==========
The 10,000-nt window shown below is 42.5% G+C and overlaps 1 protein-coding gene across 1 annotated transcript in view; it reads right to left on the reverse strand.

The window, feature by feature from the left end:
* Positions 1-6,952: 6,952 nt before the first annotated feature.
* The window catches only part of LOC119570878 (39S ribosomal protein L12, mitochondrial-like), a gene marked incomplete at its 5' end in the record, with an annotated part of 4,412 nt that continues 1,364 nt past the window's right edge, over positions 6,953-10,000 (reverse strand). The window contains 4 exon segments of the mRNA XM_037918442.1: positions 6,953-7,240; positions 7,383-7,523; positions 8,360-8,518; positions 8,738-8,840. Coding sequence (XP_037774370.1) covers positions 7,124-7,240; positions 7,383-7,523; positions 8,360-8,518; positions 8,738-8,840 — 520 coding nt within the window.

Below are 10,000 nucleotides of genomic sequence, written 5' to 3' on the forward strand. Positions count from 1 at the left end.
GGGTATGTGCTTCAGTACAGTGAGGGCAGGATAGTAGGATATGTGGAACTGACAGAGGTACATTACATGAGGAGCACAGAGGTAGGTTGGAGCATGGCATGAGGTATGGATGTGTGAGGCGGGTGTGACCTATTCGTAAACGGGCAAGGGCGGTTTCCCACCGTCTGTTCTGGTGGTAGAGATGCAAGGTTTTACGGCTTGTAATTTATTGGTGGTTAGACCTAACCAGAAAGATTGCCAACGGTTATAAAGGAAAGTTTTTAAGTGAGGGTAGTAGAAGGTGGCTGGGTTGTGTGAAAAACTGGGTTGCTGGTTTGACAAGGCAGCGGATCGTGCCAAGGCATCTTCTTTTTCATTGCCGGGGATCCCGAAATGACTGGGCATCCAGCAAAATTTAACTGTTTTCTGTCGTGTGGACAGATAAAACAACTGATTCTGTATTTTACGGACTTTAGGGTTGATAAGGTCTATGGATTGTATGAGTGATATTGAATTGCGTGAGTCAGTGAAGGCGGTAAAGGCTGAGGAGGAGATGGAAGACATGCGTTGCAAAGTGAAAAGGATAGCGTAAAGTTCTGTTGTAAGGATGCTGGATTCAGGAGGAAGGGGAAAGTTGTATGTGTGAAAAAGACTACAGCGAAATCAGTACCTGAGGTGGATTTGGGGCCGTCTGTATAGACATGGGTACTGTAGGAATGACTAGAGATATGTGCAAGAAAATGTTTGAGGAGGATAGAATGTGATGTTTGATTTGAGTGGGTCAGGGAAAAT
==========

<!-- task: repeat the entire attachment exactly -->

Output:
The 10,000-nt window shown below is 42.5% G+C and overlaps 1 protein-coding gene across 1 annotated transcript in view; it reads right to left on the reverse strand.

The window, feature by feature from the left end:
* Positions 1-6,952: 6,952 nt before the first annotated feature.
* The window catches only part of LOC119570878 (39S ribosomal protein L12, mitochondrial-like), a gene marked incomplete at its 5' end in the record, with an annotated part of 4,412 nt that continues 1,364 nt past the window's right edge, over positions 6,953-10,000 (reverse strand). The window contains 4 exon segments of the mRNA XM_037918442.1: positions 6,953-7,240; positions 7,383-7,523; positions 8,360-8,518; positions 8,738-8,840. Coding sequence (XP_037774370.1) covers positions 7,124-7,240; positions 7,383-7,523; positions 8,360-8,518; positions 8,738-8,840 — 520 coding nt within the window.

Below are 10,000 nucleotides of genomic sequence, written 5' to 3' on the forward strand. Positions count from 1 at the left end.
GGGTATGTGCTTCAGTACAGTGAGGGCAGGATAGTAGGATATGTGGAACTGACAGAGGTACATTACATGAGGAGCACAGAGGTAGGTTGGAGCATGGCATGAGGTATGGATGTGTGAGGCGGGTGTGACCTATTCGTAAACGGGCAAGGGCGGTTTCCCACCGTCTGTTCTGGTGGTAGAGATGCAAGGTTTTACGGCTTGTAATTTATTGGTGGTTAGACCTAACCAGAAAGATTGCCAACGGTTATAAAGGAAAGTTTTTAAGTGAGGGTAGTAGAAGGTGGCTGGGTTGTGTGAAAAACTGGGTTGCTGGTTTGACAAGGCAGCGGATCGTGCCAAGGCATCTTCTTTTTCATTGCCGGGGATCCCGAAATGACTGGGCATCCAGCAAAATTTAACTGTTTTCTGTCGTGTGGACAGATAAAACAACTGATTCTGTATTTTACGGACTTTAGGGTTGATAAGGTCTATGGATTGTATGAGTGATATTGAATTGCGTGAGTCAGTGAAGGCGGTAAAGGCTGAGGAGGAGATGGAAGACATGCGTTGCAAAGTGAAAAGGATAGCGTAAAGTTCTGTTGTAAGGATGCTGGATTCAGGAGGAAGGGGAAAGTTGTATGTGTGAAAAAGACTACAGCGAAATCAGTACCTGAGGTGGATTTGGGGCCGTCTGTATAGACATGGGTACTGTAGGAATGACTAGAGATATGTGCAAGAAAATGTTTGAGGAGGATAGAATGTGATGTTTGATTTGAGTGGGTCAGGGAAAAT